Brevan Howard is one hedge fund manager which has benefited from opportunities in the credit markets in the first half of 2012 to produce a return of 6% from a range of strategies in one of its credit funds.
Charlotte Valeur, chair of the BH Credit Catalysts investment trust commented: “Central banks have recognised that most Western countries have to carry out significant deleveraging and have fiscal problems – this is not just in Spain and Greece, but also in countries like the USA. So by keeping interest rates very low, this is pushing investors to take more risk in order to earn income and this means going out on the risk spectrum into areas like high yield and mortgagebacked securities. Investors know that this is where they are supposed to go, but they played this game before and have been burnt in the past, so they are asking ‘is it safe?’.”
Commenting on the sources of credit returns, a source close to the fund said that there are good opportunities in US corporate debt. “Companies have deleveraged and repaired their balance sheets after 2009 and the high yield default rate has recovered from a high of around 10% to under 2%”. He added that there is now a sweet spot in high yield debt and said: “This is not an area without risk, but the investment manager thinks high yield will probably out-earn its risk profile this year, unless there is a real calamity such as Europe breaking apart and that would create problems for all assets.”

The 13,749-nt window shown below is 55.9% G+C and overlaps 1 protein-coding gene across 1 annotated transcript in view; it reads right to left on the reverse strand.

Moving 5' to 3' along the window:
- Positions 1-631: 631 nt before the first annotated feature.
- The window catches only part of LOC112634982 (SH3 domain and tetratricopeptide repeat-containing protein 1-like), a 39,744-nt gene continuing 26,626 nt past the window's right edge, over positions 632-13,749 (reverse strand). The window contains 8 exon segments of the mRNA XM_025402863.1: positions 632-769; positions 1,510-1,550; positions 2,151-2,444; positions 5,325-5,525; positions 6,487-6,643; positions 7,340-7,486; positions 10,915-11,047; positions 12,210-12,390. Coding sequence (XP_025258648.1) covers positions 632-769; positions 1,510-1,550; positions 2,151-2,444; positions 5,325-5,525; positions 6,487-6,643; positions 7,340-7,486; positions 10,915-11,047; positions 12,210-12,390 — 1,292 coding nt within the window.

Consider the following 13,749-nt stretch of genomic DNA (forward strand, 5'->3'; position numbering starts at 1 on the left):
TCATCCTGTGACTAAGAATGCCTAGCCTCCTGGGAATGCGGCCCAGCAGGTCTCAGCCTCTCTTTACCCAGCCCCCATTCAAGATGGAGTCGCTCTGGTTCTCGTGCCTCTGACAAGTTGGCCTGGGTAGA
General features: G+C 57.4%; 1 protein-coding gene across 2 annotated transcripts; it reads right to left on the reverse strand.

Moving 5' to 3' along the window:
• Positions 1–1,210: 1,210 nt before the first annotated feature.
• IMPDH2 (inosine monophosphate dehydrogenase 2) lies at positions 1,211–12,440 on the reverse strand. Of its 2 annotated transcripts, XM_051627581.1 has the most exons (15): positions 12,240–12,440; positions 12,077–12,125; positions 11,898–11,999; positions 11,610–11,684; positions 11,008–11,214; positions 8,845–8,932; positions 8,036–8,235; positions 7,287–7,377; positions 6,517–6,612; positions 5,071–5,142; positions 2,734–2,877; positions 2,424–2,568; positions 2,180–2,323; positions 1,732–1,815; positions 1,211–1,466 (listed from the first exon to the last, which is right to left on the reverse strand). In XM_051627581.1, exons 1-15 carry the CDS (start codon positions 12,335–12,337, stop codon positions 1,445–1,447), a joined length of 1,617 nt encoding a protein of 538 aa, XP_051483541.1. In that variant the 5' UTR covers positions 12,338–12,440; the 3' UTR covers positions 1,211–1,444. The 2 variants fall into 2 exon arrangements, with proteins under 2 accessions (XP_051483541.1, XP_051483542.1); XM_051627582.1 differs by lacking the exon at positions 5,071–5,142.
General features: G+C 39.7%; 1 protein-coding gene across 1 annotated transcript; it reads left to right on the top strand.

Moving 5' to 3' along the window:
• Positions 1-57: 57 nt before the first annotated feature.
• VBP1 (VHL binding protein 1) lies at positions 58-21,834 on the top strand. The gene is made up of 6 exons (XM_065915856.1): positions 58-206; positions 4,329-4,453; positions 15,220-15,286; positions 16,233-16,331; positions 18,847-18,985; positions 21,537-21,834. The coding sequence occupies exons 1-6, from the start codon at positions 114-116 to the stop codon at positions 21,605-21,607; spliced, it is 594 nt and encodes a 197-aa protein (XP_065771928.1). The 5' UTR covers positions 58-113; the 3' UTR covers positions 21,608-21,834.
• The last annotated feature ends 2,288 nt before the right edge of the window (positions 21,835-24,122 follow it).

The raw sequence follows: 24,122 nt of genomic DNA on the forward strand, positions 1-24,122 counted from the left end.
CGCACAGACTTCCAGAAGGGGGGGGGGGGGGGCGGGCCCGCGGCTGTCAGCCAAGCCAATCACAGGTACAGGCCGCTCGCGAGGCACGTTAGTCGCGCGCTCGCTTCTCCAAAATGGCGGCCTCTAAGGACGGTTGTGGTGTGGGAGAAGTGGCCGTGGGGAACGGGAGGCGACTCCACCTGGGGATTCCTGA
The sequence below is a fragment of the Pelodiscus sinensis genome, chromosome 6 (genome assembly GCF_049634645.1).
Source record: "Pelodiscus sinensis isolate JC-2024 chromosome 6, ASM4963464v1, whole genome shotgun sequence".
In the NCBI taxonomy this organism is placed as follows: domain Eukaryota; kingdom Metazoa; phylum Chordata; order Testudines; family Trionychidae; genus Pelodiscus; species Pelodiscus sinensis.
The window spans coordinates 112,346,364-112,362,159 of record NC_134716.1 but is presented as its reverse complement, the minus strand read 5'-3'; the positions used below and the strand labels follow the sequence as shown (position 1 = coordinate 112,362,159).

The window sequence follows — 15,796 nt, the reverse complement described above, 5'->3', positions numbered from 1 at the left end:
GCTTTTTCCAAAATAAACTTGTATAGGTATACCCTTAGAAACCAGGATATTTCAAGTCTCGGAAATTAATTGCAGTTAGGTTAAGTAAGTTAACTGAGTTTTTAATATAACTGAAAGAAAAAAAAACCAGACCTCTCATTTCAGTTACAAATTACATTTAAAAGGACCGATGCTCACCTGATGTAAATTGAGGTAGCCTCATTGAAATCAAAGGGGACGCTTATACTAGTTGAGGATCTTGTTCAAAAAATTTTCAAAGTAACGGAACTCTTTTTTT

Another opportunity is in corporate credit derivatives or synthetic corporate CDOs. “There are some huge anomalies in this market; an example is the recent story about JP Morgan’s trading here”, the source added. It is understood that the Brevan Howard fund was able to take advantage to the ‘London Whale’ at JP Morgan by selling protection at very high prices or putting on relative value trades, which earned a return. Mortgage-backed securities also offer positive returns, according to an investor in the fund. It is understood that the Credit Catalysts fund typically owns bonds trading at 28 cents which are problem securities. They are not necessarily to escape from a default, but before they default the fund can get back 40, 50 or 60 cents of cash and earn a nice return. Valeur commented: “This is not an area for investors to pursue themselves unless they have a lot of experience and access to data here.”